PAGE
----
DARPA Hypersonic Glider: HTV-2 Aborts Flight Due to Peeled Aeroshell (Photo)

By on Apr 23, 2012 in Technology, United States, World Comments
Darpa Hypersonic Glider

DARPA Hypersonic Glider artist’s image
Image Credit: DARPA

The Defense Advanced Research Projects Agency (DARPA) Hypersonic Glider flight over the Pacific Ocean was aborted due to a problem on its shell, according to reports by several international news sites on Saturday, April 21, 2012.

DARPA Hypersonic Glider is reportedly part of a research and development project of the US Department of Defense. The project aims to provide an extremely-fast global strike capability.

Reports say that the DARPA Hypersonic Technology Vehicle-2 (HTV-2) was launched from the Vandenberg Air Force Base in California last August 11, 2011.

According to a report by US DARPA officials on Friday, April 20, the experimental hypersonic glider aborted its 13,000 mph flight over the Pacific Ocean because its shell peeled off.

The speed of the DARPA Hypersonic Glider reportedly reached up to Mach 20 or 20 times the speed of sound for three minutes before it was automatically aborted by its flight safety system.

A DARPA press release on Friday revealed that excessive aeroshell degradation led to the activation of the craft’s Flight Safety Systems and an eventual splashdown into the ocean itself.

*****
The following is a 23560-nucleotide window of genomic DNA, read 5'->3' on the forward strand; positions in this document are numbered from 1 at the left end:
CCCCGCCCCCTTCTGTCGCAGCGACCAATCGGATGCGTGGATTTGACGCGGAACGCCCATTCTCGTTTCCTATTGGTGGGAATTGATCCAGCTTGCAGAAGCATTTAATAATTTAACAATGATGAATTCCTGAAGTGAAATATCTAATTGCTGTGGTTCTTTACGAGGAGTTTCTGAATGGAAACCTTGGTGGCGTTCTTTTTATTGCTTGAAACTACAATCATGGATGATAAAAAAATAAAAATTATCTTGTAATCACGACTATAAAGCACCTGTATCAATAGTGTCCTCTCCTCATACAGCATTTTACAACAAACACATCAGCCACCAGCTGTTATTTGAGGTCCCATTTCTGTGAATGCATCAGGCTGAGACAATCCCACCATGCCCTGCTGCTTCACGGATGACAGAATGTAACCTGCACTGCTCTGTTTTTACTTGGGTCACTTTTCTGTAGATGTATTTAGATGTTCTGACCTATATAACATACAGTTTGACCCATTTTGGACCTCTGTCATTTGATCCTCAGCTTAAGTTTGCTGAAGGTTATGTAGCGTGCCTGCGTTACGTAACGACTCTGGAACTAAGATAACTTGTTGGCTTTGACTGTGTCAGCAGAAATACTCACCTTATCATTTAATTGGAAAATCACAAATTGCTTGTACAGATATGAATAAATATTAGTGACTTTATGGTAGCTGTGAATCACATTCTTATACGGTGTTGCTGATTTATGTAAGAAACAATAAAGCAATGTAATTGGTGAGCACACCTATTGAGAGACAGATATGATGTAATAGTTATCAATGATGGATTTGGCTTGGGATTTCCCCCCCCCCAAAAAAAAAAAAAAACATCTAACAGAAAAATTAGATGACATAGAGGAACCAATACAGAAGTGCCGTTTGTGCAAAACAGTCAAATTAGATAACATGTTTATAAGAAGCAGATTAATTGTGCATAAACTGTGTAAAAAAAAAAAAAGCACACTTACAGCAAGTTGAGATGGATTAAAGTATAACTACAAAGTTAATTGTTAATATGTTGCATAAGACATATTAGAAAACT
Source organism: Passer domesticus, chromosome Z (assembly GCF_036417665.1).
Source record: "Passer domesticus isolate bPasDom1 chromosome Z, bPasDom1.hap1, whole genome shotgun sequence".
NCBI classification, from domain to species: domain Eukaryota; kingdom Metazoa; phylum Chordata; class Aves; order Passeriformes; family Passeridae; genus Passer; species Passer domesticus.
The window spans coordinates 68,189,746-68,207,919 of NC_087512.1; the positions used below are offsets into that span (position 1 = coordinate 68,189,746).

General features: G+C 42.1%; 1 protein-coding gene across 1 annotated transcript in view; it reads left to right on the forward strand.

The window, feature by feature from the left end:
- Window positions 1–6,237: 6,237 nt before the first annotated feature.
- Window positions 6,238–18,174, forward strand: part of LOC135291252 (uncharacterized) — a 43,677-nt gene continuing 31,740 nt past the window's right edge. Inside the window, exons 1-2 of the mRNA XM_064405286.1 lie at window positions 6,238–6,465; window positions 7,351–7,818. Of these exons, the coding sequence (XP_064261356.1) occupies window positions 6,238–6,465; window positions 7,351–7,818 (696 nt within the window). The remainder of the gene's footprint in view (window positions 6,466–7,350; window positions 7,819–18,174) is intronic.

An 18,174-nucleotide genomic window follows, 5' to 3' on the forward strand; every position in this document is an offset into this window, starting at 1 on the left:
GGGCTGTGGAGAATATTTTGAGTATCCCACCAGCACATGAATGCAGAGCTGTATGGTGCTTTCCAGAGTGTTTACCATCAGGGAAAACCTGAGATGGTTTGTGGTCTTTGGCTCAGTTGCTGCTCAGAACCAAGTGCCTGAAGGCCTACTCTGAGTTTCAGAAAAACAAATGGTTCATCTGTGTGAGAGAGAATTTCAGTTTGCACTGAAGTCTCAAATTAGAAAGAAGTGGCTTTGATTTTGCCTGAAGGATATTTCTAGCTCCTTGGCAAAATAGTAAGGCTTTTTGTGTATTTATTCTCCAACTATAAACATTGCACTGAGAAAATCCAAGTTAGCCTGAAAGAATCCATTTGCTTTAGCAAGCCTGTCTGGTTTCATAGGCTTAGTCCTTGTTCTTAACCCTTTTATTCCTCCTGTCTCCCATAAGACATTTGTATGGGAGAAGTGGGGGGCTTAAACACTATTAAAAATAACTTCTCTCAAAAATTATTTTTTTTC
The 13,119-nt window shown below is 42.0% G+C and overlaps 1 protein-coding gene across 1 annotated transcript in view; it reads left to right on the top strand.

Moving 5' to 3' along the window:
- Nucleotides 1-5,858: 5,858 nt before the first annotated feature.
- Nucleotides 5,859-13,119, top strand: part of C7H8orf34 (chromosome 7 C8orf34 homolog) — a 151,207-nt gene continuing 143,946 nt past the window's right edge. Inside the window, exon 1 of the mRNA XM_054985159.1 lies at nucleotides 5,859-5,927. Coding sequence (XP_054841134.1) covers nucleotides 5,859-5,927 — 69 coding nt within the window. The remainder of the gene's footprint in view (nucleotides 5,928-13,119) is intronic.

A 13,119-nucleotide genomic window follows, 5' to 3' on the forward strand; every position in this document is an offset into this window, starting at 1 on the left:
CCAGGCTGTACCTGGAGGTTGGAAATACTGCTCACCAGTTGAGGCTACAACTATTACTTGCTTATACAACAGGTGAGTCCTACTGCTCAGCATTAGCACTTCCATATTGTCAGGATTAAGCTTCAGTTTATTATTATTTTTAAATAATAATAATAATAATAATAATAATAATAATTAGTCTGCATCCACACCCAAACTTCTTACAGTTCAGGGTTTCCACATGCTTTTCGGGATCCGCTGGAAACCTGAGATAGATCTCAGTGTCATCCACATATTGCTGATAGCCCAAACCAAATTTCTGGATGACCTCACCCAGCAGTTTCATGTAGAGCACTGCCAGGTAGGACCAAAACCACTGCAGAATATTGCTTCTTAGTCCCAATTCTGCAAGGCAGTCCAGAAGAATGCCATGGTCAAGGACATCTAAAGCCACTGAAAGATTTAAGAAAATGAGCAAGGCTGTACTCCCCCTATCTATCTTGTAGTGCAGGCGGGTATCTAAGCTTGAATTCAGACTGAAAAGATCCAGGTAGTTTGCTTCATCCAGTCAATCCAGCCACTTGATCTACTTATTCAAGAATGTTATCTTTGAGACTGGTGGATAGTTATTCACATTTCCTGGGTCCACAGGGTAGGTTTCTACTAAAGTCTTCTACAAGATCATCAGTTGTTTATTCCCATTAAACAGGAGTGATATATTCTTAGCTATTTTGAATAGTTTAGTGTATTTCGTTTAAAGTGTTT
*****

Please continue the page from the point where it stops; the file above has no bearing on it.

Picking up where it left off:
According to DARPA, it was “Approximately nine minutes into the test flight, the vehicle experienced a series of shocks culminating in an anomaly, which prompted the autonomous flight safety system to use the vehicle’s aerodynamic systems to make a controlled descent and splashdown into the ocean.”

Kaigham J. Gabriel, DARPA Acting Director, explained that the “initial shockwave disturbances experienced during second flight, from which the vehicle was able to recover and continue controlled flight, exceeded by more than 100 times what the vehicle was designed to withstand.” Gabriel added that its “a major validation that we’re advancing our understanding of aerodynamic control for hypersonic flight.”

DARPA said that they will be improving the heat-stress allowances of the HTV-2′s outer shell and enhance their models for determining thermal uncertainties based on data collected from previous tests.



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